How many times have you gone to trial? Many litigators will happily reflect on their experiences in Court. It always makes me smile when a litigator’s account of their trial sounds as if he or she were Matlock or Perry Mason acting alone as the sole advocate for their client. In reality very few attorneys prepare for trial by themselves, but rather have surrounded themselves with a trial team. Of course every team has a leader. When it comes to battles in the courtroom, how many trial leaders are female? I know for many young lawyers participating in a trial is exciting enough, and the idea of leading the battle is a distant (hopefully not too distant) dream. However, the Philadelphia Business Journal just reported that women are still “significantly underrepresented as lead trial lawyers.” Do you agree? How can we make this change?
I find that at times the working mom guilt can be overwhelming. My son the other day commented how all of his friends at school “get picked up by their mommies.” He was quick to highlight that “I NEVER pick him up!” Which of course is not true, but then I didn’t want to start a debate with my five year old on why I work. I loved this article by Gabriel Fischer. His words were so encouraging to me and the message that my employment has a “long-lasting, positive effect” on my children made me smile. Anything that helps reduce the mommy guilt is a great read! The guilt many working mothers confess to may be real, but it’s looking less and less warranted." --Gabriel Fisher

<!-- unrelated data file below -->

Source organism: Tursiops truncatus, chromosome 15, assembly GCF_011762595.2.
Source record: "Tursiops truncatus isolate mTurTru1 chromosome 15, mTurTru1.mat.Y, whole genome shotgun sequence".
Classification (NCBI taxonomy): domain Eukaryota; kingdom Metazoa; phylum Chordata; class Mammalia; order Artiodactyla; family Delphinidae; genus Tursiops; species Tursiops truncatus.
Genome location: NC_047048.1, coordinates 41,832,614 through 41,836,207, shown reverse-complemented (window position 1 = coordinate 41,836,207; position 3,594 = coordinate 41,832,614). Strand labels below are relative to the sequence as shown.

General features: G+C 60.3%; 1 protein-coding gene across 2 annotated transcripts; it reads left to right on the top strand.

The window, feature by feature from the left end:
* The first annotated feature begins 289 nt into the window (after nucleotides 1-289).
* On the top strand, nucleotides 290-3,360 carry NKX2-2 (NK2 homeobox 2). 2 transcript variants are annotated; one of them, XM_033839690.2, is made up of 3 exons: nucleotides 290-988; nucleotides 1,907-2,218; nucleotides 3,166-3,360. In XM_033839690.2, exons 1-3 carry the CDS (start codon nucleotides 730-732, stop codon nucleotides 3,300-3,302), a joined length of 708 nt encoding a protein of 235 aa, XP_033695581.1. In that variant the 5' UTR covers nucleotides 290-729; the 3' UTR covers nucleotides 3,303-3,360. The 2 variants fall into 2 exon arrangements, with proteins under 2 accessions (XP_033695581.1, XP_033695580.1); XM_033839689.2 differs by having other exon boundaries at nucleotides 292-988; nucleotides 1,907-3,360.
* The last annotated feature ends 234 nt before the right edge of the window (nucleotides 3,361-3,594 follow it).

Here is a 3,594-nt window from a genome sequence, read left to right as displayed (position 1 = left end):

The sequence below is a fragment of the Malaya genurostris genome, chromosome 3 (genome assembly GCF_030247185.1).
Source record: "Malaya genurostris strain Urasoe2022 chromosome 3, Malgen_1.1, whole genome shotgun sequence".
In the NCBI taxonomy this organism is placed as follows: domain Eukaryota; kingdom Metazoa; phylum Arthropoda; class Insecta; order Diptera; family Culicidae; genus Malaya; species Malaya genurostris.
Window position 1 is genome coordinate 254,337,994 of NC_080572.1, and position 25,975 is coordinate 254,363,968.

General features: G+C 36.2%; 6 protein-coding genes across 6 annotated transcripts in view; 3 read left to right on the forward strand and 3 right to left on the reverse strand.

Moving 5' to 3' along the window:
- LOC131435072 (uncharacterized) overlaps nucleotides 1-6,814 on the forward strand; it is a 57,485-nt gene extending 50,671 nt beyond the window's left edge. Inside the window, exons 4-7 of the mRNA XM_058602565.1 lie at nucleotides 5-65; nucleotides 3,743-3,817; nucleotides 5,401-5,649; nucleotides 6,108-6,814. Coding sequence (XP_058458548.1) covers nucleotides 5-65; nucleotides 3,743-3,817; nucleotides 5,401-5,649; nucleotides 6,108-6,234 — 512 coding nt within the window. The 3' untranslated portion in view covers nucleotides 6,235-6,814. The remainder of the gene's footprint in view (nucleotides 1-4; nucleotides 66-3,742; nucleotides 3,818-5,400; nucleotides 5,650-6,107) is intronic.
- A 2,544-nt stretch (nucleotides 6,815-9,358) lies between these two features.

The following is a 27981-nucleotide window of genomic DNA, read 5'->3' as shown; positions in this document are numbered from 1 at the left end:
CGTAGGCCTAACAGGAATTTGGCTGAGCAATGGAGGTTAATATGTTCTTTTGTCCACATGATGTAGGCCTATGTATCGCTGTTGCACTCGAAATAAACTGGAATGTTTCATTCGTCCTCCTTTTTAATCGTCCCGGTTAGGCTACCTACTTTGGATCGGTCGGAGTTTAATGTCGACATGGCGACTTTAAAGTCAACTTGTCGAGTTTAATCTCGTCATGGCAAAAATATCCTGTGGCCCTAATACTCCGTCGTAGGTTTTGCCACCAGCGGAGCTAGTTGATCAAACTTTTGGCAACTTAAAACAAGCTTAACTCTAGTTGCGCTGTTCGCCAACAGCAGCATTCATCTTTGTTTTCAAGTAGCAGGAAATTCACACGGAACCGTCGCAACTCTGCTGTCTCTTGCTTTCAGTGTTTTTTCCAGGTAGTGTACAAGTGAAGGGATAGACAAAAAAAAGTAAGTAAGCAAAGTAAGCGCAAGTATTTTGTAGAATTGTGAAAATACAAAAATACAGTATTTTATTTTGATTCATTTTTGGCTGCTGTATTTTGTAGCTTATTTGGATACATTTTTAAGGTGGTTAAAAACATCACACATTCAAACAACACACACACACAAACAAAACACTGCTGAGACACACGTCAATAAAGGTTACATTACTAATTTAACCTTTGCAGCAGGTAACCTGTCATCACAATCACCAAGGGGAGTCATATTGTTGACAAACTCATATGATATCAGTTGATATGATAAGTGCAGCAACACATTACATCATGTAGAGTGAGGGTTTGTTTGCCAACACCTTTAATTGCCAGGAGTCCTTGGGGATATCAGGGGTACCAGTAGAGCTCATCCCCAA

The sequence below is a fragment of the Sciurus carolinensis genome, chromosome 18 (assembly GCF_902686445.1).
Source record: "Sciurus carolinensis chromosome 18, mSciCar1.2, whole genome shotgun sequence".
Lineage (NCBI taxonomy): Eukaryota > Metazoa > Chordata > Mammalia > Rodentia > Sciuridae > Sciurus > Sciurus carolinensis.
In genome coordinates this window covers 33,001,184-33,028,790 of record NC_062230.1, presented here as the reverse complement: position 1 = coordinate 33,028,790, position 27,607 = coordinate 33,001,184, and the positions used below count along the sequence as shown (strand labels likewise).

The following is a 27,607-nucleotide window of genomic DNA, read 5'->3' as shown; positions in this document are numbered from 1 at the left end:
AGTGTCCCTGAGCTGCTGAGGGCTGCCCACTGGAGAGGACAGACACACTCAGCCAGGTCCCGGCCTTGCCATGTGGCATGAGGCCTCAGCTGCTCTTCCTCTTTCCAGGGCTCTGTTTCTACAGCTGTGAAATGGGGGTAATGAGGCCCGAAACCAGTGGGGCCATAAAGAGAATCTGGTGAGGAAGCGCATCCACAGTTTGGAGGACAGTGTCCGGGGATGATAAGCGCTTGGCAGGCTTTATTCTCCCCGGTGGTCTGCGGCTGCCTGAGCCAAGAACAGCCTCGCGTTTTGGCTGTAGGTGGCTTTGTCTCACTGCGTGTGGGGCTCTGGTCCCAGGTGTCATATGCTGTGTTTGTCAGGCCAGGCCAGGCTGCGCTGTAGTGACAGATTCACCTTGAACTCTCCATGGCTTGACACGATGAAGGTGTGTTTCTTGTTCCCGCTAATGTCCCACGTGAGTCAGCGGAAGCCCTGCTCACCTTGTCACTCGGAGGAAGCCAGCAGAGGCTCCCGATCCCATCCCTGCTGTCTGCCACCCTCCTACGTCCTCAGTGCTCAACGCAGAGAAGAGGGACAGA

“I hope that this inspires others to seek mentorship, friendship and support in different and unique ways. “
When I was a first year associate, I received a letter from opposing counsel addressed to “Mr. Rhodes.” I had never spoken to this individual and so apparently, confused by my gender neutral first name, he chose to refer to me as “Mr.” I was so frustrated, how was I supposed to correct this error? I went to my assistant, and we spent way too many billable minutes trying to figure out a tactful (but not rude, I was a first year associate, I couldn’t stand to be rude!) way to make it clear that I am a “Ms.” not a “Mr.” Finally, we decided that she would send back my response letter with a note that said “Please find attached Ms. Rhodes’s response to your letter.” Fast forward a few years and I realized that I not only took an approach that was much too passive, but I wasted…